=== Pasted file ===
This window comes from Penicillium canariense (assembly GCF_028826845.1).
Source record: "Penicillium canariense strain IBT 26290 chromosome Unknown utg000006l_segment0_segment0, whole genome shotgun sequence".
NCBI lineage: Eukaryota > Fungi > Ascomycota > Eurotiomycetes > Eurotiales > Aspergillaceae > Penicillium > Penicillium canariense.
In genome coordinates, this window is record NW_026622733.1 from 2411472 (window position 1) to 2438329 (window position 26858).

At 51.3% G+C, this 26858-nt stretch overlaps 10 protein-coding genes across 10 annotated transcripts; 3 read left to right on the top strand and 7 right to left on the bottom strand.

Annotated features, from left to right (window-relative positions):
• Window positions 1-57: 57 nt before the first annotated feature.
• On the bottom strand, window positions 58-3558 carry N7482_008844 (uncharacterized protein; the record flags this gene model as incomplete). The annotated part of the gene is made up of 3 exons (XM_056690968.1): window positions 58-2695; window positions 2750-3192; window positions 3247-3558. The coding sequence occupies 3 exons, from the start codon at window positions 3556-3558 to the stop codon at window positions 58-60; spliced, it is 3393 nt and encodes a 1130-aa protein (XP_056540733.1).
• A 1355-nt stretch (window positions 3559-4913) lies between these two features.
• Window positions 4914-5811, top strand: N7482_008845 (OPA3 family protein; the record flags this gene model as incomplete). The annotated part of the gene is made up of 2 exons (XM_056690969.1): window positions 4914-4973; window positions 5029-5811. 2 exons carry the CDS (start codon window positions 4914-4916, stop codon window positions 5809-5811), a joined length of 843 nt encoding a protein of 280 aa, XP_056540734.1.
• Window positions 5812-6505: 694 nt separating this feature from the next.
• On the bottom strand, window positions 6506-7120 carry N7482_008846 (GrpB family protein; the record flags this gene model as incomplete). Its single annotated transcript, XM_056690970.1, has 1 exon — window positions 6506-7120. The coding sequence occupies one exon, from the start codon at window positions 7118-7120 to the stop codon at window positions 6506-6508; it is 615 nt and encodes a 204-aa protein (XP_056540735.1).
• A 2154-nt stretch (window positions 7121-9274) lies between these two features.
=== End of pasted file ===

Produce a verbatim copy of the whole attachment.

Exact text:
This window comes from Penicillium canariense (assembly GCF_028826845.1).
Source record: "Penicillium canariense strain IBT 26290 chromosome Unknown utg000006l_segment0_segment0, whole genome shotgun sequence".
NCBI lineage: Eukaryota > Fungi > Ascomycota > Eurotiomycetes > Eurotiales > Aspergillaceae > Penicillium > Penicillium canariense.
In genome coordinates, this window is record NW_026622733.1 from 2411472 (window position 1) to 2438329 (window position 26858).

At 51.3% G+C, this 26858-nt stretch overlaps 10 protein-coding genes across 10 annotated transcripts; 3 read left to right on the top strand and 7 right to left on the bottom strand.

Annotated features, from left to right (window-relative positions):
• Window positions 1-57: 57 nt before the first annotated feature.
• On the bottom strand, window positions 58-3558 carry N7482_008844 (uncharacterized protein; the record flags this gene model as incomplete). The annotated part of the gene is made up of 3 exons (XM_056690968.1): window positions 58-2695; window positions 2750-3192; window positions 3247-3558. The coding sequence occupies 3 exons, from the start codon at window positions 3556-3558 to the stop codon at window positions 58-60; spliced, it is 3393 nt and encodes a 1130-aa protein (XP_056540733.1).
• A 1355-nt stretch (window positions 3559-4913) lies between these two features.
• Window positions 4914-5811, top strand: N7482_008845 (OPA3 family protein; the record flags this gene model as incomplete). The annotated part of the gene is made up of 2 exons (XM_056690969.1): window positions 4914-4973; window positions 5029-5811. 2 exons carry the CDS (start codon window positions 4914-4916, stop codon window positions 5809-5811), a joined length of 843 nt encoding a protein of 280 aa, XP_056540734.1.
• Window positions 5812-6505: 694 nt separating this feature from the next.
• On the bottom strand, window positions 6506-7120 carry N7482_008846 (GrpB family protein; the record flags this gene model as incomplete). Its single annotated transcript, XM_056690970.1, has 1 exon — window positions 6506-7120. The coding sequence occupies one exon, from the start codon at window positions 7118-7120 to the stop codon at window positions 6506-6508; it is 615 nt and encodes a 204-aa protein (XP_056540735.1).
• A 2154-nt stretch (window positions 7121-9274) lies between these two features.